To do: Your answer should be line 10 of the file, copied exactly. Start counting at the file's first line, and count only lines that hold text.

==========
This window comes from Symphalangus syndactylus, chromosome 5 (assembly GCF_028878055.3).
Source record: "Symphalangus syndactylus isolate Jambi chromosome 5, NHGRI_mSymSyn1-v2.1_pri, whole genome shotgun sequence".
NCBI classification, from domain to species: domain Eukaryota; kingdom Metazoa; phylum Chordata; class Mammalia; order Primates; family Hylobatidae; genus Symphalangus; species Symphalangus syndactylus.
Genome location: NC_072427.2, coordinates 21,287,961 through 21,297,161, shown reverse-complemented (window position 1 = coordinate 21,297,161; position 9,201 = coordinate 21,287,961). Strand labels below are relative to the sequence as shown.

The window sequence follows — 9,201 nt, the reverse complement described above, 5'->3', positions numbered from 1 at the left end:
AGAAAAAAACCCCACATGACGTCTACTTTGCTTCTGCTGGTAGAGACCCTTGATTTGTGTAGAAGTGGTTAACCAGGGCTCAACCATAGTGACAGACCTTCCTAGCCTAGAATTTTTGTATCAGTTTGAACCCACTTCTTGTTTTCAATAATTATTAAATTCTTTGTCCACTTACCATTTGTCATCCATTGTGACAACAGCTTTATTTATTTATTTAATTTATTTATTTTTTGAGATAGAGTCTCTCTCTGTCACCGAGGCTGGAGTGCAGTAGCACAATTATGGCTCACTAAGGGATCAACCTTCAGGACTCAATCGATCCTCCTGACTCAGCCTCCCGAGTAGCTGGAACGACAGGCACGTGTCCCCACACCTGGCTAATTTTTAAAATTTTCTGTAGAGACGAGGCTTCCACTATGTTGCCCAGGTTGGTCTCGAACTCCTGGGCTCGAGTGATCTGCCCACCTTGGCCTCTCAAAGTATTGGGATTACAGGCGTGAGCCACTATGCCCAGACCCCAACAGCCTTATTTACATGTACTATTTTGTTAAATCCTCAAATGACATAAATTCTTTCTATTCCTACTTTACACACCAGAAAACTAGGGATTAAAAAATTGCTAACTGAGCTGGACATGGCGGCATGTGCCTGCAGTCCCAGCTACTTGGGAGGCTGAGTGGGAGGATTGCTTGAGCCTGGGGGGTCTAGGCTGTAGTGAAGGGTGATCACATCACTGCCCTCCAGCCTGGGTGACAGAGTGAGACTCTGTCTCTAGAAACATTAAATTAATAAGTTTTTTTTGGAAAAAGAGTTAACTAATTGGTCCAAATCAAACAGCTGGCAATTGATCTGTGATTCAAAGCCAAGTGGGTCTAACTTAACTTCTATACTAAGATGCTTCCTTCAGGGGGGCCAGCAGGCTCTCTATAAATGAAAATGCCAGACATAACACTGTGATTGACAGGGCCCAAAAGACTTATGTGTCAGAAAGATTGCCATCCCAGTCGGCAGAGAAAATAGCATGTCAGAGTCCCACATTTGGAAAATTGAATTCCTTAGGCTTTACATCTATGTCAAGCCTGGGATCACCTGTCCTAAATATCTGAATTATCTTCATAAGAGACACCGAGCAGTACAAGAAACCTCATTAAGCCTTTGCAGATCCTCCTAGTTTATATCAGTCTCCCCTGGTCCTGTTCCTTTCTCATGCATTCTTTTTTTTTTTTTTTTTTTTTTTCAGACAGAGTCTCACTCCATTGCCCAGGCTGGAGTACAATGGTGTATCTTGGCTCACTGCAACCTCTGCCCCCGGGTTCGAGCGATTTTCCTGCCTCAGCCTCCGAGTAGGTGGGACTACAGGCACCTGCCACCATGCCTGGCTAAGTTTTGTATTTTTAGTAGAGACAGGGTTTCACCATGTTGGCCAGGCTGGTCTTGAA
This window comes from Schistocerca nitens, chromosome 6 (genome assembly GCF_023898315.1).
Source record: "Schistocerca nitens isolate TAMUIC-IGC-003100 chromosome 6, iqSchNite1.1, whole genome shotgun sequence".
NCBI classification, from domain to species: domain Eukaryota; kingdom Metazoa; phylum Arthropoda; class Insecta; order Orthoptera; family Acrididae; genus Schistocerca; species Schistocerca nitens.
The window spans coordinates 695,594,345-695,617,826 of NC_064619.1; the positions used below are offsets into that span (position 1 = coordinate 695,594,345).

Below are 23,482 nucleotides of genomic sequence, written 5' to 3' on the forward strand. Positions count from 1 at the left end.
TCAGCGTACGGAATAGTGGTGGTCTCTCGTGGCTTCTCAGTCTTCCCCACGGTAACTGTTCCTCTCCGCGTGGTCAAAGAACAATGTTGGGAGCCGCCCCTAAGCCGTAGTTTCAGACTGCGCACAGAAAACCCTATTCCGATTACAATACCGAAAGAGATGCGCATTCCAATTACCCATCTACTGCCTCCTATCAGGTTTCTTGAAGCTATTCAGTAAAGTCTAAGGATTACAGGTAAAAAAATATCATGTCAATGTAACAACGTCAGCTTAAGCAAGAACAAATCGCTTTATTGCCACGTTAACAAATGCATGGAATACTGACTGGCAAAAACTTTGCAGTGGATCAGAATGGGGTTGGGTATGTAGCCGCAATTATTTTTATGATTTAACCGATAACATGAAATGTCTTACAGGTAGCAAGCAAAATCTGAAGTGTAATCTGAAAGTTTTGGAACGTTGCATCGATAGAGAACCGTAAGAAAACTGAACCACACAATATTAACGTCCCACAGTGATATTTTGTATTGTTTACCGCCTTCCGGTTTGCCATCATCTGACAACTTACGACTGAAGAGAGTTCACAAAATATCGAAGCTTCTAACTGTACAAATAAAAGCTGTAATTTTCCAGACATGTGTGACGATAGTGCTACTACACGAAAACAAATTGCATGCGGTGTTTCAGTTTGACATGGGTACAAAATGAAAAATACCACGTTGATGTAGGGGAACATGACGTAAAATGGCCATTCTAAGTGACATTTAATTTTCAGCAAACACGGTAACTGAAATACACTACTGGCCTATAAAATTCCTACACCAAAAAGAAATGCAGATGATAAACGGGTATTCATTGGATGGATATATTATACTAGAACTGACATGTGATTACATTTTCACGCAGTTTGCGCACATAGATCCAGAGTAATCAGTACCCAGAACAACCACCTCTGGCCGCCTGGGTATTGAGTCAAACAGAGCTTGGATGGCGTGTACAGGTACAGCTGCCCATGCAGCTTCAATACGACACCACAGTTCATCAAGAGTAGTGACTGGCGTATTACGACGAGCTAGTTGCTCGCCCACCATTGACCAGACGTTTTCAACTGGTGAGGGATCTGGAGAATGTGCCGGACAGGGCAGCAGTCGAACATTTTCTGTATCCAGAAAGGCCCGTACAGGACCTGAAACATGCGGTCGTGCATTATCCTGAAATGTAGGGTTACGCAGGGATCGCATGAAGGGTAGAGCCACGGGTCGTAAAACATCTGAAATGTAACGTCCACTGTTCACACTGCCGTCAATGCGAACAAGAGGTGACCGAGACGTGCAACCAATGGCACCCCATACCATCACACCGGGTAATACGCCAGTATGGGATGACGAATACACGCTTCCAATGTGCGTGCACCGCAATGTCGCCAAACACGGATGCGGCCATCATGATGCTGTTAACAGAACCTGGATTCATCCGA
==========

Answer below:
The window spans coordinates 695,594,345-695,617,826 of NC_064619.1; the positions used below are offsets into that span (position 1 = coordinate 695,594,345).